Then Lord Mountbatten succeeded Lord Wavell as Governor general. He brought the Congress and Muslim league into an agreement that the two problem provinces of Punjab and Bengal would be partitioned as to form absolute Hindu and Muslim majority blocks within the provinces which were derived by cabinet mission and league would get its Pakistan. The actual decision of partition of the two provinces was left to the vote of the members of the legislative Assemblies of these provinces. It was also proposed that there would be a referendum in the N.W.F.P and in the Muslim majority districts of Sylhet as to whether they would join India of Pakistan.
On 26th July 1947 the Governor general announced the setting of a separate constituent assembly for the Pakistan. On the basis of above plan the British government passed the Indian Independence Act, 1947, which provided that from 15 August 1947 in place of India there would be set up two independent Dominions to be known as India and Pakistan and gave unlimited power to the constituent assembly of each dominion to frame and adopt any constitution and to repeat any act of the British Parliament including the India Independence Act. So the constituent assembly was reassembled on 14 August 1947 as the sovereign Constituent Assembly of dominion of India. It had been elected by indirect election by the members of the provincial legislative Assemblies to elect 292 members while the Indian states were allotted a maximum of 93 seats.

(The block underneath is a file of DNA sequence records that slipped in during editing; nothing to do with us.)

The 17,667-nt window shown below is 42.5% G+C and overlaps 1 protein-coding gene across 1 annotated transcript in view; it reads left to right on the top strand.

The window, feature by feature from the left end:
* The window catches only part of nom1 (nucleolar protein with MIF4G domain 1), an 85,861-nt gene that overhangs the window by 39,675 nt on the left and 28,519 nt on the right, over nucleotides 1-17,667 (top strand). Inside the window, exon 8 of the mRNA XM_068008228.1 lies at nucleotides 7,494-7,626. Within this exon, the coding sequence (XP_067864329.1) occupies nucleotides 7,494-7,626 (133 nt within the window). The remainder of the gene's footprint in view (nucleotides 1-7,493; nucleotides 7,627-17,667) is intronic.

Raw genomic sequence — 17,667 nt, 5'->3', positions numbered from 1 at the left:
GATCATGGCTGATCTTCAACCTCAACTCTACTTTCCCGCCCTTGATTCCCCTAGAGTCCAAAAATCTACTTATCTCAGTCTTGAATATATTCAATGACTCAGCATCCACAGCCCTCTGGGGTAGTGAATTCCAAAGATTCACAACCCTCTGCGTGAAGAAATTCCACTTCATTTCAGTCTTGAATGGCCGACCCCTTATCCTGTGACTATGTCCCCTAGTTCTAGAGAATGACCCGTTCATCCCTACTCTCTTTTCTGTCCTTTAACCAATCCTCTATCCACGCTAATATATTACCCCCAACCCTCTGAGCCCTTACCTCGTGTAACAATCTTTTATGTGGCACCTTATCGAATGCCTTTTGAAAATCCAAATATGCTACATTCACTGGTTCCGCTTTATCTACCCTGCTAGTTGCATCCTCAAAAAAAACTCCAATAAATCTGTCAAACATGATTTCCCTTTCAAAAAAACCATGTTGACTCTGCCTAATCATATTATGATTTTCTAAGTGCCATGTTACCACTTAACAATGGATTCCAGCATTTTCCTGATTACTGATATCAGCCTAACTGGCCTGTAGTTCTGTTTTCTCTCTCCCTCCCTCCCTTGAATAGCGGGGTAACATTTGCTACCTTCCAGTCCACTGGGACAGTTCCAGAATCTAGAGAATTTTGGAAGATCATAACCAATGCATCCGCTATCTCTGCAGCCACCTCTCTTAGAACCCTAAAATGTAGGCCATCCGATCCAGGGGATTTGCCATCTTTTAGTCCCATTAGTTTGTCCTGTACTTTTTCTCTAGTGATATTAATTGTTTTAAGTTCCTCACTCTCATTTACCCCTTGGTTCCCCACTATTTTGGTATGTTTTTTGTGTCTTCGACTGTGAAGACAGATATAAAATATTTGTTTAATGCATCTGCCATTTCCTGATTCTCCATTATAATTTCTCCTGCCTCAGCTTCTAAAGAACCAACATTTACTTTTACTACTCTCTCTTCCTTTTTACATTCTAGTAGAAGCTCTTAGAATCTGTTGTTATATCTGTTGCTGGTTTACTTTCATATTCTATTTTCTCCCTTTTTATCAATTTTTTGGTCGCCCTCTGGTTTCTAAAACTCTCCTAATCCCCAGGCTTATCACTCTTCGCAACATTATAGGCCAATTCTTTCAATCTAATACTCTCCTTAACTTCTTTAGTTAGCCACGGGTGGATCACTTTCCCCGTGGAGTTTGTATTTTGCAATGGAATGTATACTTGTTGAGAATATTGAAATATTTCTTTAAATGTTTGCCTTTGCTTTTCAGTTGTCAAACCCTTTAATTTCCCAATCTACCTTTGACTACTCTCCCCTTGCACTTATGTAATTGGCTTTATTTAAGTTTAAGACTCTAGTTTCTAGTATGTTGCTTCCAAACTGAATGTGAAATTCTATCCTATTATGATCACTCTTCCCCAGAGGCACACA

As a result or partition under the plan of June 3rd, 1947, the representative of Bengal, Punjab, Sind, N.W.F.P, Baluchistan and Sylhet district of Assam ceased to members of the Constituent Assembly of India and there was a fresh election in new provinces of West Bengal and East Punjab. So the membership of the House was reduced to 299.Of these 284 were actually present on 26th November 1949 and signed the constitution finally.
C. PASSING OF THE CONSTITUTION:-
The Drafting Committee was appointed on 29th August 1947 with B.R Ambedkar as its chairman with six other members which were N.Gopalswami Ayyangar, Alladi Krishnaswmi Ayyar, K.M.Munshi, Mohd. Sadullah, B.L.Mittar (replaced by N.Madhav Rao), D.P.Kaithan (died in 1948 and replaced by T.T.Krishnamachari).
The Draft Constitution of India was published in Feb, 1948, the assembly next met in Nov. 1948 to consider the provisions of the Draft. The second reading was completed by the 17th October 1949 and third on 14th November 1949.On the 26th November 1949, on which date the constitution received the signature of the President of the Assembly and was declared PASSED.